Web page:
2017 Coast Safe Report: Fears more children will drown unless we address swimming issue
CHILDREN are missing out on vital swimming skills because parents are leaving it up to schools to teach them how to save themselves in the water.
The high cost of lessons and the mistaken belief of parents that all schools offer swimming lessons as part of the curriculum are being blamed for the perilous decline in the swimming ability among school-aged students.
Surf Life Saving Queensland, who will today release its 2017 Coast Safe Report, fears more children will drown unless the state addresses the issue.
SLSQ chief operating officer George Hill said the greatest challenge identified in the Coast Safe Report was the increasing number of students aged five to 17 who displayed low to poor swimming ability.
Mr Hill said this posed a grave risk and was supported by a combination of drowning and rescue figures and feedback from lifesavers, parents and experts.
He said the state body was looking to work directly with key stakeholders, including the State Government, to develop and implement mandatory school-based programs to help improve the swimming ability of young Queenslanders.
“This is very serious. There is no doubt that if we don’t act soon we will see a rise in fatalities involving children,’’ Mr Hill said.
“We believe that parents and government, whether it’s the education or health department, have a joint responsibility to water-proof our children,’’ he said.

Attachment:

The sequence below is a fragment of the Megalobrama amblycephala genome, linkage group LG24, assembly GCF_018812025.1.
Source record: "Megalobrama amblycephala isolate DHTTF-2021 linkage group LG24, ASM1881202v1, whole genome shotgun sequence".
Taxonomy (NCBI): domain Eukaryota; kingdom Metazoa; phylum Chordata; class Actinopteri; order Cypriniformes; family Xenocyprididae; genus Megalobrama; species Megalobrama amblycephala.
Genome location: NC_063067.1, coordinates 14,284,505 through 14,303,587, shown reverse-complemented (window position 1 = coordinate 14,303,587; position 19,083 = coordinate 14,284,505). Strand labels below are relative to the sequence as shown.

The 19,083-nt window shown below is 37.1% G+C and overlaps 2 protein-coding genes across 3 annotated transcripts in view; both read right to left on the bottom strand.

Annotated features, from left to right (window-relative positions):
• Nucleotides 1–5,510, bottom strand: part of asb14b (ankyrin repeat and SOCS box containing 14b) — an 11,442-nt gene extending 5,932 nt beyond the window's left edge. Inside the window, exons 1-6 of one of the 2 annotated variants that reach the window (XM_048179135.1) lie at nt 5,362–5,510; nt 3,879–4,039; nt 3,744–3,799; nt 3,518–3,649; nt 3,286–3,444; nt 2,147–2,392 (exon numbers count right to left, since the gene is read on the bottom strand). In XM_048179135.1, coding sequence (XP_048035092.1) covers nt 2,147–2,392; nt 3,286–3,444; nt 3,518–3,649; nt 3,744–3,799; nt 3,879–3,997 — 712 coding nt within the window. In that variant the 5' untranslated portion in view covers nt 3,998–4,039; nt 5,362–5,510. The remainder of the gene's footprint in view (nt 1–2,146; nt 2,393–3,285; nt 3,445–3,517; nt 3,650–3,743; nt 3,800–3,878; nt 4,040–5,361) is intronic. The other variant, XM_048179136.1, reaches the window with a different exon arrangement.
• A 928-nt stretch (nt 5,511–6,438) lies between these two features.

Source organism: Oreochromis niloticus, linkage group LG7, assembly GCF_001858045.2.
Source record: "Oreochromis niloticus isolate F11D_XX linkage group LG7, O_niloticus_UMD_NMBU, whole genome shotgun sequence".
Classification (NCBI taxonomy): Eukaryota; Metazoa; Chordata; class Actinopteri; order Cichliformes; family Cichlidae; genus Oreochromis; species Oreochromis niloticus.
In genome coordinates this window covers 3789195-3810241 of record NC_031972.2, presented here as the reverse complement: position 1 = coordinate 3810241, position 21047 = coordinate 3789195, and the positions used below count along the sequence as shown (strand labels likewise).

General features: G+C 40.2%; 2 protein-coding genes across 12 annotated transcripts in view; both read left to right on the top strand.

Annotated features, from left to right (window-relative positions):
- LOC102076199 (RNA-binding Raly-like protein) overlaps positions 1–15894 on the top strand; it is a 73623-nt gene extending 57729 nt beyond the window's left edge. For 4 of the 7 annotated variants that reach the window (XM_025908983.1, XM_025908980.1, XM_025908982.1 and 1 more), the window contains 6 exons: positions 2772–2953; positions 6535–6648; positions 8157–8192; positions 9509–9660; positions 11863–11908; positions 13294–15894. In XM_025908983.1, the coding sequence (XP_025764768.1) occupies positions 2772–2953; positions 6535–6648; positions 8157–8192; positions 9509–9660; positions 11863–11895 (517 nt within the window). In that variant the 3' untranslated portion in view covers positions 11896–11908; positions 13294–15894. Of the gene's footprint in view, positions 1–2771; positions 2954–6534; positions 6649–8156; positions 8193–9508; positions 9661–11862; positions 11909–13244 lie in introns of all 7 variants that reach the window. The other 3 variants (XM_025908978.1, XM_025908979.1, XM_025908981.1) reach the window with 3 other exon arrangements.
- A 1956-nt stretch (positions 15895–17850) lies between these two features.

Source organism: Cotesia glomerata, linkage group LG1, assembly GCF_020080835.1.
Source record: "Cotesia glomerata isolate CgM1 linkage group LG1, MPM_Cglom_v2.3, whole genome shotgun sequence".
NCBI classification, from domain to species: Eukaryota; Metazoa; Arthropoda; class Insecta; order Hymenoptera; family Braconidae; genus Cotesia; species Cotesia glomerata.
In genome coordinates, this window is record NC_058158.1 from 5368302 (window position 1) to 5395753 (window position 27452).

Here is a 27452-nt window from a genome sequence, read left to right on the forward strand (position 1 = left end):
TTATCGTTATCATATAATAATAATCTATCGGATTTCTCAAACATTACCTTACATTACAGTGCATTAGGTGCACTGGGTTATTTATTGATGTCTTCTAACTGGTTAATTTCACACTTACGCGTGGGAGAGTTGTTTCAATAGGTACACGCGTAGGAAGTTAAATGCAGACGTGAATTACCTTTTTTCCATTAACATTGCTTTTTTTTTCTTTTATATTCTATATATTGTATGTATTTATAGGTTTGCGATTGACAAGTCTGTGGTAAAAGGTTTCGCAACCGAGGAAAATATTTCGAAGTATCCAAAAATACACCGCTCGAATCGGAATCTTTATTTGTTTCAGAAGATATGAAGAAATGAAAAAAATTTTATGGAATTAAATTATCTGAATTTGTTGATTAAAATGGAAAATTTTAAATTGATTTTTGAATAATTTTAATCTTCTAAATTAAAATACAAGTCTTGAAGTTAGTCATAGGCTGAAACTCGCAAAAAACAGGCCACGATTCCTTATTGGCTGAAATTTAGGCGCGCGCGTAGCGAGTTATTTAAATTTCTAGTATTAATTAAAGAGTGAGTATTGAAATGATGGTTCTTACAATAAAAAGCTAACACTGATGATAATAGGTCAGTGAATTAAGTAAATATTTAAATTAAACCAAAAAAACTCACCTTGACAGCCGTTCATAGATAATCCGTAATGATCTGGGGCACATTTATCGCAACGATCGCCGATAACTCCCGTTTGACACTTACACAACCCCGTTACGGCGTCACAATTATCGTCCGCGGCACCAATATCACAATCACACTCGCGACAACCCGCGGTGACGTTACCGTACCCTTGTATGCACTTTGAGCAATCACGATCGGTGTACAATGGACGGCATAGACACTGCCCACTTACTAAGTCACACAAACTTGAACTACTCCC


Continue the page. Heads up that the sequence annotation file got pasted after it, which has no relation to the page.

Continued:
“We live in a country that prides itself on its water environment – and indeed sells this image to the world – and we are not equipping our young people to survive in it.’’
SLSQ says it has brought the issue to the attention of government and initial feedback was it would be difficult to implement mandatory water safety and swim lessons due to the costs.
It plans to build on its iconic nippers program this summer and increase safety talks targeting children.
The Australian Sports Commission’s AusPlay survey in 2016 identified the main barriers to children participating in sport.
These included parents can’t afford it/can’t afford transport, not enough time/too many other commitments and “child doesn’t like physical activity’’.
About 30 per cent of children surveyed rated swimming as their top activity organised outside of school hours.
The Coast Safe Report reveals 20.7 million people visited Queensland’s patrolled beaches in 2016/17 – a jump of 11 per cent on the previous year.
SLSQ for the first time also has revealed it wants to broaden its role to educate those who visit inland waterways that saw 22 drownings last year – 18 more than on surf beaches.
None of those drownings occurred at the Gold Coast beaches.
However, the city remains the most common region across Queensland for drowning deaths over the past 10 years.
Of 77 drownings recorded off Queensland beaches, 29 were on the Gold Coast.
“We are obviously thrilled to have recorded zero drownings on Gold Coast beaches last season, but that doesn’t mean our job is done,” said SLSQ Gold Coast lifesaving co-ordinator Nathan Fife.
“Last season our dusk patrol crews at Surfers Paradise pulled two late-night swimmers from the water in separate incidents with both patients in an extremely serious condition and potentially moments away from drowning,” Mr Fife said.
“There’s absolutely no doubt that their actions and bravery saved two lives and, for that reason, we’ll be increasing our efforts with additional dusk patrols across the season,” he said.